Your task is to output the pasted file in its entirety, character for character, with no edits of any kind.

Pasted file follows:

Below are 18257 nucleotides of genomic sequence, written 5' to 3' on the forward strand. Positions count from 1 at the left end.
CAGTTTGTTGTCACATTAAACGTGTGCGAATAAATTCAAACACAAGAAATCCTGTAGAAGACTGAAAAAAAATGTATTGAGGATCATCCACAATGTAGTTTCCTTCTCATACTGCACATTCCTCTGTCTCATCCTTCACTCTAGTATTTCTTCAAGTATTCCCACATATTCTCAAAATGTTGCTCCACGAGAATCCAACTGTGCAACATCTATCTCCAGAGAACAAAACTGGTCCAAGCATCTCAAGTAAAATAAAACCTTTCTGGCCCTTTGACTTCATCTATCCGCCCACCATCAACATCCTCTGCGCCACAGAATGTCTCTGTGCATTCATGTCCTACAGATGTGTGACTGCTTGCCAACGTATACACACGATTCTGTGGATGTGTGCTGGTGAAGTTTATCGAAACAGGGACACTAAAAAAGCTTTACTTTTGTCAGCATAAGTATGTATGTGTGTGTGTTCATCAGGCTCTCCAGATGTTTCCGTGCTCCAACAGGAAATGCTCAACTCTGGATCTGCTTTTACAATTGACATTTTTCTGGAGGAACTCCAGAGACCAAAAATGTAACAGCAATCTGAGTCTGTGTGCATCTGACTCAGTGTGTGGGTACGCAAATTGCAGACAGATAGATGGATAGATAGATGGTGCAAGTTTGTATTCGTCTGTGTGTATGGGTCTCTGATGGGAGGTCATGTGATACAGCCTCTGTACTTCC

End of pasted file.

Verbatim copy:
Below are 18257 nucleotides of genomic sequence, written 5' to 3' on the forward strand. Positions count from 1 at the left end.
CAGTTTGTTGTCACATTAAACGTGTGCGAATAAATTCAAACACAAGAAATCCTGTAGAAGACTGAAAAAAAATGTATTGAGGATCATCCACAATGTAGTTTCCTTCTCATACTGCACATTCCTCTGTCTCATCCTTCACTCTAGTATTTCTTCAAGTATTCCCACATATTCTCAAAATGTTGCTCCACGAGAATCCAACTGTGCAACATCTATCTCCAGAGAACAAAACTGGTCCAAGCATCTCAAGTAAAATAAAACCTTTCTGGCCCTTTGACTTCATCTATCCGCCCACCATCAACATCCTCTGCGCCACAGAATGTCTCTGTGCATTCATGTCCTACAGATGTGTGACTGCTTGCCAACGTATACACACGATTCTGTGGATGTGTGCTGGTGAAGTTTATCGAAACAGGGACACTAAAAAAGCTTTACTTTTGTCAGCATAAGTATGTATGTGTGTGTGTTCATCAGGCTCTCCAGATGTTTCCGTGCTCCAACAGGAAATGCTCAACTCTGGATCTGCTTTTACAATTGACATTTTTCTGGAGGAACTCCAGAGACCAAAAATGTAACAGCAATCTGAGTCTGTGTGCATCTGACTCAGTGTGTGGGTACGCAAATTGCAGACAGATAGATGGATAGATAGATGGTGCAAGTTTGTATTCGTCTGTGTGTATGGGTCTCTGATGGGAGGTCATGTGATACAGCCTCTGTACTTCC